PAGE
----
Thirty years ago Autodesk introduced AutoCAD, liberating computer-aided design from the mainframe and putting it on the designer's desktop. AutoCAD set the future path of the company as well as the industry.
It was a revolutionary platform shift that has defined the company from the beginning. Now Autodesk goes straight into the cloud with the announcement of Simulation360 this week in Washington DC at the North America Conference of NAFEMS (National Agency for Finite Element Methods and Standards).
"Where this all starts is a point of view... expressed loud and clear on a regular basis, by Carl [Bass - Autodesk CEO] and Jeff Kowalski [Chief Strategy Officer] - our senior leadership in the company," says Grant Rochelle, Senior Director of Industry Marketing for Autodesk. What drove the company to get ahead of the PC "tidal wave" still defines Autodesk's "point of view" to position itself on the leading edge of cloud-based computing application and process for design, manufacture and building.
"You've got a big tidal wave coming," says Rochelle. "This is really how we think about this, it's really a combination of things that go together - like peaches and cream - which is the cloud, not just for data storage, but for its pure processing power, which can be very beneficial to solve certain kinds of problems."Autodesk's vision of the cloud as a true game-changer was hinted at back in 2010 when I first spoke with Emma Stewart, head of Sustainability Solutions for Autodesk. " I look at it as changing the way we define knowledge,” Stewart told me. In the two years since then, that appreciation of the potential of cloud computing has been a driving force in Autodesk's ongoing mission.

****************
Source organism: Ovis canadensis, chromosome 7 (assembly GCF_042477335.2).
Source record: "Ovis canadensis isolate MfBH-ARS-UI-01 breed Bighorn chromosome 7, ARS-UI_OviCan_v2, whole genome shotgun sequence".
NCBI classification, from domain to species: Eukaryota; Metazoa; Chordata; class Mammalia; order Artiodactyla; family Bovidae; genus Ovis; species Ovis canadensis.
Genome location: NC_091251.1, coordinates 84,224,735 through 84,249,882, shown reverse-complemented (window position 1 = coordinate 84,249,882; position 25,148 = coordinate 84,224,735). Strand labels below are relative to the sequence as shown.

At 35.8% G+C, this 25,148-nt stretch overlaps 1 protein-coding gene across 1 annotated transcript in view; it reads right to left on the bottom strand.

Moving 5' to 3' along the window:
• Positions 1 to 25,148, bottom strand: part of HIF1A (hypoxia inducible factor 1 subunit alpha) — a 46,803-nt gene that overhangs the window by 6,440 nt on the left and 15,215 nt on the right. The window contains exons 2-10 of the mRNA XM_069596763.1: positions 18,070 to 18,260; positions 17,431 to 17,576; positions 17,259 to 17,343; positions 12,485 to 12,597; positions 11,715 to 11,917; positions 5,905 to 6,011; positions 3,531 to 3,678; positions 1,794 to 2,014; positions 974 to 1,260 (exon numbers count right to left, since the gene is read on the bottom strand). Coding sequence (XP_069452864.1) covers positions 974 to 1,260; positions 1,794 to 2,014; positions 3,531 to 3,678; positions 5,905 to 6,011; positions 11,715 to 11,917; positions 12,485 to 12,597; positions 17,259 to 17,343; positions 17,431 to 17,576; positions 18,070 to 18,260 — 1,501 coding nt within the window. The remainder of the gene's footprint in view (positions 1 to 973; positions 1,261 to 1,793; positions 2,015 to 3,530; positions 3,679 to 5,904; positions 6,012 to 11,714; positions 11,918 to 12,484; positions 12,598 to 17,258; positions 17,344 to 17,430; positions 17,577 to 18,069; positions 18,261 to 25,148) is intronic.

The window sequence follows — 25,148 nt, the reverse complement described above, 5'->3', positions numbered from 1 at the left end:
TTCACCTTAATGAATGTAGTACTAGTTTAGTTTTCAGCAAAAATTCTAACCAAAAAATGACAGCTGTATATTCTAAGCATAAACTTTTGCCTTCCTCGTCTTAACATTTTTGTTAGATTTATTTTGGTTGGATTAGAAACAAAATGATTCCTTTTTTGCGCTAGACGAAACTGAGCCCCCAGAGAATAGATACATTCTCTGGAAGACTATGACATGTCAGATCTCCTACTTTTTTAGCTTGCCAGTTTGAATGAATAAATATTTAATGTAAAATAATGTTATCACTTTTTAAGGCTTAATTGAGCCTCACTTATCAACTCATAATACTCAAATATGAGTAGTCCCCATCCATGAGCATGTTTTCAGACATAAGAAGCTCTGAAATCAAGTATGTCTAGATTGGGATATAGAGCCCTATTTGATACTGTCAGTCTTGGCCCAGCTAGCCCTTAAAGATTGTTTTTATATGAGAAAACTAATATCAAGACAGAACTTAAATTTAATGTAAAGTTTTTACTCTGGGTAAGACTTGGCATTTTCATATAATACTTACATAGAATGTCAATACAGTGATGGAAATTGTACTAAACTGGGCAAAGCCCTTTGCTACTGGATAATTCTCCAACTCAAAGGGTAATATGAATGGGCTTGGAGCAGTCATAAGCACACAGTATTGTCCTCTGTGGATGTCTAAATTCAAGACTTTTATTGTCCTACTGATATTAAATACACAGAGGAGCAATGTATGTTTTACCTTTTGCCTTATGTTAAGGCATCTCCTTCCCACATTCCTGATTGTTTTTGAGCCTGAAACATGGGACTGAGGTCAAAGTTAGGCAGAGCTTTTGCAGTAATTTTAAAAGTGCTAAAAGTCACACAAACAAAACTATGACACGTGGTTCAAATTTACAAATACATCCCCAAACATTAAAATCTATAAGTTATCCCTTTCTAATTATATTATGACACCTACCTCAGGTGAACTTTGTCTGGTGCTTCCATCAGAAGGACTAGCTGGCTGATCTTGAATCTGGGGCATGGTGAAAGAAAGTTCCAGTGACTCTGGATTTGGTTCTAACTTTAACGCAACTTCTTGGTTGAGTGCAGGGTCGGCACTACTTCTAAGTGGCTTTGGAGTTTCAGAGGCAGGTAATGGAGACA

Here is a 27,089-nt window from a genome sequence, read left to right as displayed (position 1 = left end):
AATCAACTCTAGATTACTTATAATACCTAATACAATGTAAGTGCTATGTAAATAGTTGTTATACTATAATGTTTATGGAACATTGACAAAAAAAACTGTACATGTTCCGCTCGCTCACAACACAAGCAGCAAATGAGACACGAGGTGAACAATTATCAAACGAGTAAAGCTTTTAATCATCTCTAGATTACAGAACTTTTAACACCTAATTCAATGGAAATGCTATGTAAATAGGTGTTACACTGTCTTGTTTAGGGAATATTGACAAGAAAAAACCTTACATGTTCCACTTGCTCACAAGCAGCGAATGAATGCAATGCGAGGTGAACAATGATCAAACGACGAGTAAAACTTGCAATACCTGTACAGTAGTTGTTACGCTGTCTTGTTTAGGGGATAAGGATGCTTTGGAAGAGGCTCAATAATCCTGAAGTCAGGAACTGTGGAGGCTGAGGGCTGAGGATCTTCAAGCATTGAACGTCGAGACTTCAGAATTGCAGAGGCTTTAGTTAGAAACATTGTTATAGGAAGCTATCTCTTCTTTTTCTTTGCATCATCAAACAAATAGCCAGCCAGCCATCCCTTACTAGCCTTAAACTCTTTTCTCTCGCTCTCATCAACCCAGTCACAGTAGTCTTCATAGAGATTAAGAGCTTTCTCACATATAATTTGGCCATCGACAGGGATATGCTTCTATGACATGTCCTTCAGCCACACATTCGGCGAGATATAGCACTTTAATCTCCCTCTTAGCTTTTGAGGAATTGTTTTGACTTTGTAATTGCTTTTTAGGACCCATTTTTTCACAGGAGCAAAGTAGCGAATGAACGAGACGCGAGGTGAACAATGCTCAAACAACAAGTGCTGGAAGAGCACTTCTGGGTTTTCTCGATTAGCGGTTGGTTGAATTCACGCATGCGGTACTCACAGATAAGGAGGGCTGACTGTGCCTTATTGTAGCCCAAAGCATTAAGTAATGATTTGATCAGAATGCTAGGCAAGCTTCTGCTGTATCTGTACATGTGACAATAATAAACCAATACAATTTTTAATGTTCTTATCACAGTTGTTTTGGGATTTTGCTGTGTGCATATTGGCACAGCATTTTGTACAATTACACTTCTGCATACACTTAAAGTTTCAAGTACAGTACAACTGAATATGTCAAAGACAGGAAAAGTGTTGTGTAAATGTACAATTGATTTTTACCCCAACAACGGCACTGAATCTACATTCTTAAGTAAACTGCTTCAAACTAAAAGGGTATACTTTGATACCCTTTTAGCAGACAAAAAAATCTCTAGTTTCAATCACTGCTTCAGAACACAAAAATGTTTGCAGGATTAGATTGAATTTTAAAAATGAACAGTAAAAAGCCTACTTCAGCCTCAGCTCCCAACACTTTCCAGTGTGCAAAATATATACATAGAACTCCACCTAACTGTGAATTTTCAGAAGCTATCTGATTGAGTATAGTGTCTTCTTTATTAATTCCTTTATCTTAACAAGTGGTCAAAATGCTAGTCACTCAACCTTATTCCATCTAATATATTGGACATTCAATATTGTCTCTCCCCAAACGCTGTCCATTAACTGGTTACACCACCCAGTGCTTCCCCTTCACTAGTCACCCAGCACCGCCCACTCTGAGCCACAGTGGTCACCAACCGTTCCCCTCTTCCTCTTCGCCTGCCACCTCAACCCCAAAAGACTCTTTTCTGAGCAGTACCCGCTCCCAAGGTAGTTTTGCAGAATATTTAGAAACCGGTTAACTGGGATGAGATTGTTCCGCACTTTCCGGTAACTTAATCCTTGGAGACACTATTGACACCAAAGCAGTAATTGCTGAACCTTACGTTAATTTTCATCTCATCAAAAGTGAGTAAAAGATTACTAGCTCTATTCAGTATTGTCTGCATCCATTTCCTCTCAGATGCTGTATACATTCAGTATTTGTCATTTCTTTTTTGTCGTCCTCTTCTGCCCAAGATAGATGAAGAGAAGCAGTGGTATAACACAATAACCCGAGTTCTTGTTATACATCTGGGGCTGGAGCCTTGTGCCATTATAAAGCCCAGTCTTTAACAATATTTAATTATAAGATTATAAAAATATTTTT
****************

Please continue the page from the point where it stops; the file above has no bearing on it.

In just the past several years we've experienced the changes from integration of mobile and the cloud on how we use and what we expect from technology. Not only does the cloud allow seamless data storage and synchronization, but also sheer computing power - a "supercomputer" on your iPhone or iPad. With today's cloud the possibilities for sustainable design, product optimization - and indeed how knowledge is shared - become enormous.
Lowering barriers to heavy number crunching entry
Access to clusters of computing power to calculate complex modeling and simulation problems isn't new. Many technology options exist like Ansys or Abacus; "they can get it from us too," says Rochelle, "that business has been around for a long time."
But the barrier to entry to this high-powered mainframe world is high. For every one of the high-level engineering "simulation specialists" with access and know-how to run expensive and complicated upfront analysis, there are fifteen product engineers or designers in need of that high-end number crunching. The importance of simulation has long been well understood to designers, but largely out of reach because of this 15:1 bottleneck to the computing power required.
As a result, too often design simulation doesn't happen, "it's not part of the equation," Rochelle says. "This is done… by building in very large safety factors. So that increases material costs and all kinds of other things because you're way over-engineering and you don't need to."